Combining Conditions #1 and #2, ever greater data reception quality is likely achievable for the reception device. Accordingly, the following Condition #3 can be derived.
(Condition #3)
As shown in FIG. 6, for a transmission scheme involving a regular change of phase performed on precoded baseband signal z2′ using multi-carrier transmission such as OFDM, time X, carrier Y is a data symbol, neighbouring symbols in the time domain, i.e., at time X−1, carrier Y and at time X+1, carrier Y are also data symbols, and neighbouring symbols in the frequency domain, i.e., at time X, carrier Y−1 and at time X, carrier Y+1 are also data symbols, and a different change in phase should be performed on precoded baseband signal z2′ corresponding to each of these five data symbols, i.e., on precoded baseband signal z2′ at time X, carrier Y, at time X, carrier Y−1, at time X, carrier Y+1, at a time X−1, carrier Y, and at time
X+1, carrier Y.
Here, the different changes in phase are as follows. Changes in phase are defined from 0 radians to 2π radians. For example, for time X, carrier Y, a phase change of e^{jθX,Y }is applied to precoded baseband signal z2′ from FIG. 6, for time X−1, carrier Y, a phase change of e^{jθX+1,Y }is applied to precoded baseband signal z2′ from FIG. 6, for time X+1, carrier Y, a phase change of e^{jθX+1,Y }is applied to precoded baseband signal z2′ from FIG. 6, such that 0≦e_{X,Y}≦2π, 0≦θθ_{X−1,Y}<2π, and 0≦θ_{X+1,Y}<2π, all units being in radians. Accordingly, for Condition #1, it follows that θ_{X,Y}≠θ_{X−1,Y}, θ_{X,Y}≠θ_{X+1,Y}, and that θ_{X−1,Y}≠θ_{X+1,Y}. Similarly, for Condition #2, it follows that θ_{X,Y}≠θ_{X,Y−1}, θ_{X,Y}≠θ_{X,Y+1}, and that θ_{X,Y−1}≠θ_{X,Y+1}. And, for Condition #3, it follows that θ_{X,Y}≠θ_{X−1,Y}, θ_{X,Y}≠θ_{X+1,Y}, θ_{X,Y}≠θ_{X,Y−1}, θ_{X,Y}≠θ_{X,Y+1}, θ_{X−1,Y}≠θ_{X+1,Y}, θ_{X−1,Y}≠θ_{X,Y−1}, θ_{X−1,Y}≠θ_{X+1,Y}, θ_{X+1,Y}≠θ_{X−1,Y}, θ_{X+1,Y}≠θ_{X,Y+1}, and that θ_{X,Y−1}≠θ_{X,Y+1}.
Ideally, a data symbol should satisfy Condition #3.
FIG. 31 illustrates an example of Condition #3 where symbol A corresponds to symbol 3100. The symbols are arranged such that the phase by which precoded baseband signal z2′ from FIG. 6 is multiplied differs for symbol 3100, for both neighbouring symbols thereof in the time domain 3101 and 3102, and for both neighbouring symbols thereof in the frequency domain 3102 and 3104. Accordingly, despite received signal quality degradation of symbol 3100 for the receiver, good signal quality is highly likely for the neighbouring signals, thus guaranteeing good signal quality after error correction.
FIG. 32 illustrates a symbol arrangement obtained through phase changes under these conditions.
As evident from FIG. 32, with respect to any data symbol, a different change in phase is applied to each neighbouring symbol in the time domain and in the frequency domain. As such, the ability of the reception device to correct errors may be improved.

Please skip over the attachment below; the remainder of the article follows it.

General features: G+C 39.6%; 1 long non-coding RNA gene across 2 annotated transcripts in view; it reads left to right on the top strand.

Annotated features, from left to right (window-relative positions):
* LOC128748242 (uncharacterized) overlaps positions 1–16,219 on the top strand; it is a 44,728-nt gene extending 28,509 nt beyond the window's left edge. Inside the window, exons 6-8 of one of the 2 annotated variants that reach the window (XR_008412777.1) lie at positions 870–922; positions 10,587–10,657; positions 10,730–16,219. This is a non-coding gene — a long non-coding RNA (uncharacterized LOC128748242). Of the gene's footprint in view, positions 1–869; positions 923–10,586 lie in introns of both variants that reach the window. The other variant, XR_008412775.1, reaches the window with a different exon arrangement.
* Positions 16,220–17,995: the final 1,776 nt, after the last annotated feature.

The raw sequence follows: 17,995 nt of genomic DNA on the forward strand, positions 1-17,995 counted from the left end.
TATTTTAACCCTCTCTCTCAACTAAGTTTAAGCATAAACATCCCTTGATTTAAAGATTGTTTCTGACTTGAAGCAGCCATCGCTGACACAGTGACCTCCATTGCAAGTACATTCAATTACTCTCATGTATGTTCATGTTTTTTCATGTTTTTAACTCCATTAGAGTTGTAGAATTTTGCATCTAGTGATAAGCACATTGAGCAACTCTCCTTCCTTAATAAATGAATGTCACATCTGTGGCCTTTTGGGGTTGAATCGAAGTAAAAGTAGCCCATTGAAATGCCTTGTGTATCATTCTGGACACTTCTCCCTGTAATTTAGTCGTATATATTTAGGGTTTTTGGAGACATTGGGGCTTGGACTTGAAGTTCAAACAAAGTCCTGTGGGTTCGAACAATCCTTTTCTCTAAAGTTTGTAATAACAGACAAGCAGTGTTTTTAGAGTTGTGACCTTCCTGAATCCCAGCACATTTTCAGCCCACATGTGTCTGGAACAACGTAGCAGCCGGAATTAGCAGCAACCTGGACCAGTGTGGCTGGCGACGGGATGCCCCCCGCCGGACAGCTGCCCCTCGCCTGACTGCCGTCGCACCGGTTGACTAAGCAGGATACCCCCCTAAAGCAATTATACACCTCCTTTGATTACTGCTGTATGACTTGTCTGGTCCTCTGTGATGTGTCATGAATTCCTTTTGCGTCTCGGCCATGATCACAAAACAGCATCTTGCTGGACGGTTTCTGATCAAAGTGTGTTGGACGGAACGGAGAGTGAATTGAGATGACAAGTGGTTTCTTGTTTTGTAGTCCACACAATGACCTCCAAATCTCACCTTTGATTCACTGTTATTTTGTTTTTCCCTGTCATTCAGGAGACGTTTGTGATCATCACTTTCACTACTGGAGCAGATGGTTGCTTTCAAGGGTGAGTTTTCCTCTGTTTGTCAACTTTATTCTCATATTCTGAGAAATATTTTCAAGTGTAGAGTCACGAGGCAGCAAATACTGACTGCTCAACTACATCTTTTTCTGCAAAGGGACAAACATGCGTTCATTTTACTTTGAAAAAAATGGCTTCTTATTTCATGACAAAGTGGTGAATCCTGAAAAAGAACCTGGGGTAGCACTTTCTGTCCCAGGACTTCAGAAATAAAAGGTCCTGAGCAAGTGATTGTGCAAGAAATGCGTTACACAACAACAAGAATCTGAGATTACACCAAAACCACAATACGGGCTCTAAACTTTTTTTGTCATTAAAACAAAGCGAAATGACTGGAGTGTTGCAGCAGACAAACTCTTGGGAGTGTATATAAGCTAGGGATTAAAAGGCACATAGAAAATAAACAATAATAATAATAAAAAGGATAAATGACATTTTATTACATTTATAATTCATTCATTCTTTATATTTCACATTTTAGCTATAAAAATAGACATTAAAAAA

In other words, in FIG. 32, when all neighbouring symbols in the time domain are data symbols, Condition #1 is satisfied for all Xs and all Ys.
Similarly, in FIG. 32, when all neighbouring symbols in the frequency domain are data symbols, Condition #2 is satisfied for all Xs and all Ys.
Similarly, in FIG. 32, when all neighbouring symbols in the frequency domain are data symbols and all neighbouring symbols in the time domain are data symbols, Condition #3 is satisfied for all Xs and all Ys.
The following describes an example in which a change of phase is performed on two precoded baseband signals, as explained in Embodiment 2 (see FIG. 26).
When a change of phase is performed on precoded baseband signal z1′ and precoded baseband signal z2′ as shown in FIG. 26, several phase changing schemes are possible. The details thereof are explained below.
Scheme 1 involves a change in phase performed on precoded baseband signal z2′ as described above, to achieve the change in phase illustrated by FIG. 32. In FIG. 32, a change of phase having a period (cycle) of 10 is applied to precoded baseband signal z2′. However, as described above, in order to satisfy Conditions #1, #2, and #3, the change in phase applied to precoded baseband signal z2′ at each (sub-)carrier varies over time. (Although such changes are applied in FIG. 32 with a period (cycle) of ten, other phase changing schemes are also possible.) Then, as shown in FIG. 33, the change in phase performed on precoded baseband signal z1′ produces a constant value that is one-tenth of that of the change in phase performed on precoded baseband signal z2′. In FIG. 33, for a period (cycle) (of change in phase performed on precoded baseband signal z2′) including time $1, the value of the change in phase performed on precoded baseband signal z1′ is e^{j0}. Then, for the next period (cycle) (of change in phase performed on precoded baseband signal z2′) including time $2, the value of the change in phase performed on precoded baseband signal z1′ is e^{jπ/9}, and so on.